Assemblymember Bocanegra’s Bill for Environmental Testing at Whiteman Airport Glides Past Committee

Tuesday, April 4, 2017

Legislation Requires Air Quality and Soil Testing

(SACRAMENTO) – Recently, Southern California has been impacted by contaminated sites that are adjacent to residential neighborhoods, and residents are unaware of the potential health impacts associated with those sites. In Vernon, the Exide battery recycling plant emitted lead, arsenic and other dangerous pollutants over decades that contaminated the soil in as many as 10,000 homes.  And in Chatsworth, a park was closed for eight years because the soil was contaminated from a shooting range operated in the 1940s and '50s, which had bullets and shell casings with lead and a variety of other chemicals.

Assemblymember Raul Bocanegra’s (D-Pacoima) legislation to help fund air quality and soil testing near Whiteman Airport in Pacoima and at similar airports was approved by the Assembly Natural Resources Committee on a 7-1 vote.  AB 483 would require the California Air Resources Board (ARB), and other local air quality districts, to conduct air quality testing various toxic-air pollutants.  Additionally, the measure would direct the Department of Toxic Substances Control (DTSC) to test the soil around the airports for toxic materials such as lead and arsenic, and to determine if an airport’s contaminated soil poses a threat to a nearby groundwater basin or neighborhood.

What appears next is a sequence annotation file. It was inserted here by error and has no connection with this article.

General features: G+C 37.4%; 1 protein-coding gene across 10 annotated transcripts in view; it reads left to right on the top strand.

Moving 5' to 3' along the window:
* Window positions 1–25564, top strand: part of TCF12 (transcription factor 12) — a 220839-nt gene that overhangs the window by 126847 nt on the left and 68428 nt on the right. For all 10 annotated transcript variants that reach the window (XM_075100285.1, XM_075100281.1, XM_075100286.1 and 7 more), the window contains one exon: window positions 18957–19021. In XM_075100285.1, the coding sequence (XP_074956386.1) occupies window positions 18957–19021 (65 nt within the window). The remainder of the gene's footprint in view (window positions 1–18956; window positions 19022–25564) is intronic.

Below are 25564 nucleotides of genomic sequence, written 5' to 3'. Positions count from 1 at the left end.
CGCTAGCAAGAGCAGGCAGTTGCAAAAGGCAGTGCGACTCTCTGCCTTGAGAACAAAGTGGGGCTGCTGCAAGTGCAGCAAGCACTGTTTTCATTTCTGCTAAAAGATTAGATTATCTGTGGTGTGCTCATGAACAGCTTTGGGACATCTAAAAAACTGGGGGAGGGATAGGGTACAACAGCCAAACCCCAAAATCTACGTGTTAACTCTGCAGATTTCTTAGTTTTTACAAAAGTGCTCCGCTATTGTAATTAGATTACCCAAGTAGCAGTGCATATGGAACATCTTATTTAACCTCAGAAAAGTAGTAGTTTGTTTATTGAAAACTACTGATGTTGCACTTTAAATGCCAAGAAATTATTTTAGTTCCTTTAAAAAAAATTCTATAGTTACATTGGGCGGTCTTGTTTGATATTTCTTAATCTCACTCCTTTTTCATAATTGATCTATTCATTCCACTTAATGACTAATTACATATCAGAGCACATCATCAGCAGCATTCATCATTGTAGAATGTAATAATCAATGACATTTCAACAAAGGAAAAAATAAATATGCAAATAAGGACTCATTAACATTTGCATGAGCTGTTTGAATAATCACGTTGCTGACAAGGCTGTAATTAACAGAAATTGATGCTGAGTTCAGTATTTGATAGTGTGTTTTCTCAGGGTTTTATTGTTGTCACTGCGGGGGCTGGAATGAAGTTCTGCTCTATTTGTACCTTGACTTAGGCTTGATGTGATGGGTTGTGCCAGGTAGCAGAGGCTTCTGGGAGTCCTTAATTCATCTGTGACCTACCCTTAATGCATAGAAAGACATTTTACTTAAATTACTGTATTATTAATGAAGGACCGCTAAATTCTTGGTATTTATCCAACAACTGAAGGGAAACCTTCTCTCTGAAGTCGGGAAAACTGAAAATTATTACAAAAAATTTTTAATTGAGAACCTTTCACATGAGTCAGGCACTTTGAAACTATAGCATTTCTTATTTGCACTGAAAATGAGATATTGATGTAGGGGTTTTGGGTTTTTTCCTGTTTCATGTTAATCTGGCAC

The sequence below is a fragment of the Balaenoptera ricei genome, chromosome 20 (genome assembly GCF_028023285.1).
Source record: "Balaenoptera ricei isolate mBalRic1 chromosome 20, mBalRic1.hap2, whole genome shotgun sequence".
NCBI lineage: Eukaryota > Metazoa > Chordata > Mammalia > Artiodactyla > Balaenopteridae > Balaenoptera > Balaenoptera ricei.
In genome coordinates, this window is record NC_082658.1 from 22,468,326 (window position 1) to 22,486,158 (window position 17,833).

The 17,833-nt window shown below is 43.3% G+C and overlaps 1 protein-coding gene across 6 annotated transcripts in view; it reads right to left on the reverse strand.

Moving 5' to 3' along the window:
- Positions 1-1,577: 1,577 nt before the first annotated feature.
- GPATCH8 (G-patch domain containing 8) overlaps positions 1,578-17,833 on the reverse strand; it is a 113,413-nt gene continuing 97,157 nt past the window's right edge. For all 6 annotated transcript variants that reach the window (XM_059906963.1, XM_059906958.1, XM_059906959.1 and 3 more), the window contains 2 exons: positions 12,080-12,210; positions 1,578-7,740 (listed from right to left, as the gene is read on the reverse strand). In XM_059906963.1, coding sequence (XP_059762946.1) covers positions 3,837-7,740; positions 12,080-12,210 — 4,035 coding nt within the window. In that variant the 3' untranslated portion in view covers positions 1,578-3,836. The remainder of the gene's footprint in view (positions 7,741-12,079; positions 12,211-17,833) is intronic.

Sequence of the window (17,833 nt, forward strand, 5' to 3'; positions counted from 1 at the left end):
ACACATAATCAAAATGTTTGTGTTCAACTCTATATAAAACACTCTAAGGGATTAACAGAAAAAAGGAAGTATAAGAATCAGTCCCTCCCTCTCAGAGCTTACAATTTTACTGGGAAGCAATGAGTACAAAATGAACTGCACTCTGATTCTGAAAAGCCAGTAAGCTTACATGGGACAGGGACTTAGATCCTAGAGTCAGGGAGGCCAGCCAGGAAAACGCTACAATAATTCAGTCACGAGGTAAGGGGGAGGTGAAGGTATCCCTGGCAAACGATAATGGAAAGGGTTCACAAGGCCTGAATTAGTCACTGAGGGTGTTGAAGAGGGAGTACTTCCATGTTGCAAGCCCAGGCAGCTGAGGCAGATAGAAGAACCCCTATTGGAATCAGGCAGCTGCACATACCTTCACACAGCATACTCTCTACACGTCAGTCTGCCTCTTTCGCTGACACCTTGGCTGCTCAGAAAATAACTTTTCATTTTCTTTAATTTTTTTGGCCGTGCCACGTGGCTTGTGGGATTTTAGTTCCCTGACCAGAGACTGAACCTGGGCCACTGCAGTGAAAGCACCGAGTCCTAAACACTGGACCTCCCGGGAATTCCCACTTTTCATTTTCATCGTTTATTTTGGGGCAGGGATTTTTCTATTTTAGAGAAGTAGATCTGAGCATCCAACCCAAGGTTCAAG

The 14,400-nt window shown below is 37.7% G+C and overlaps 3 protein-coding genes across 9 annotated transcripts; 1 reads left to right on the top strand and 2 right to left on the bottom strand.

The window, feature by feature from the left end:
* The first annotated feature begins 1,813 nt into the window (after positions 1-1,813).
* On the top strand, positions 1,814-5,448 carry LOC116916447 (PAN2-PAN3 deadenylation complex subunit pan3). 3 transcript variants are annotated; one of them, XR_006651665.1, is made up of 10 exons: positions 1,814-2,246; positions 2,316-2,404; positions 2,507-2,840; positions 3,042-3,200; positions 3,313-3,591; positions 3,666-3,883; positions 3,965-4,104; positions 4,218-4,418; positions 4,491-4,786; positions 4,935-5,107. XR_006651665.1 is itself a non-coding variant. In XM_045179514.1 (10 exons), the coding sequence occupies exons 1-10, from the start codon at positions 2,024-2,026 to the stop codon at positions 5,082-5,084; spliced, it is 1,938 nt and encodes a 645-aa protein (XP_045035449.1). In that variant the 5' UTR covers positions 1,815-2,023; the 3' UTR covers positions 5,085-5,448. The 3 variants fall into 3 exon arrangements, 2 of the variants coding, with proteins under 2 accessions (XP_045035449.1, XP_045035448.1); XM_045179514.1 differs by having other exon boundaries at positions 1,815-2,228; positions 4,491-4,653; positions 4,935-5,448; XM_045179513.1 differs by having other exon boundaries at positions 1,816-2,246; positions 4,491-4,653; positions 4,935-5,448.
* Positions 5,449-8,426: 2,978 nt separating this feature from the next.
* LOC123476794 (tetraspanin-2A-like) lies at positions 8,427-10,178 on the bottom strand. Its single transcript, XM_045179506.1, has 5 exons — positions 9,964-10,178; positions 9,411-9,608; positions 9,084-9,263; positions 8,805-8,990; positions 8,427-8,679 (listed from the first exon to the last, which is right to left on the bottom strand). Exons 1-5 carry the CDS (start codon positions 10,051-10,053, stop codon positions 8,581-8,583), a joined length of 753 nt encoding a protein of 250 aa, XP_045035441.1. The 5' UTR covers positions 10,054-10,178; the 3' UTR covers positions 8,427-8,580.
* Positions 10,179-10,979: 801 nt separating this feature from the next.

“Aircrafts are one of the few machines that still run on leaded gasoline, and it’s important to know the environmental impact they have on a surrounding community,” said Assemblymember Bocanegra. “The residents of Pacoima are rightfully concerned that these small, urban airports are harmful to their health and their children’s health.”

Most non-commercial airports were built in the early 20th century in areas that were sparsely populated then, but are now tucked in the middle of residential neighborhoods.  Given the state’s interest in protecting the environment, and its commitment to improving disadvantaged urban communities, it is important to understand how these airports fit into broader environmental policy objectives.

“Testing the air quality and the soil surrounding Whiteman Airport is long overdue,” said Assemblyman Bocanegra.  “People deserve to know if there are contaminants in their own backyard caused by potentially harmful aircraft exhaust.  When leaded gasoline goes up, it has to fall somewhere.”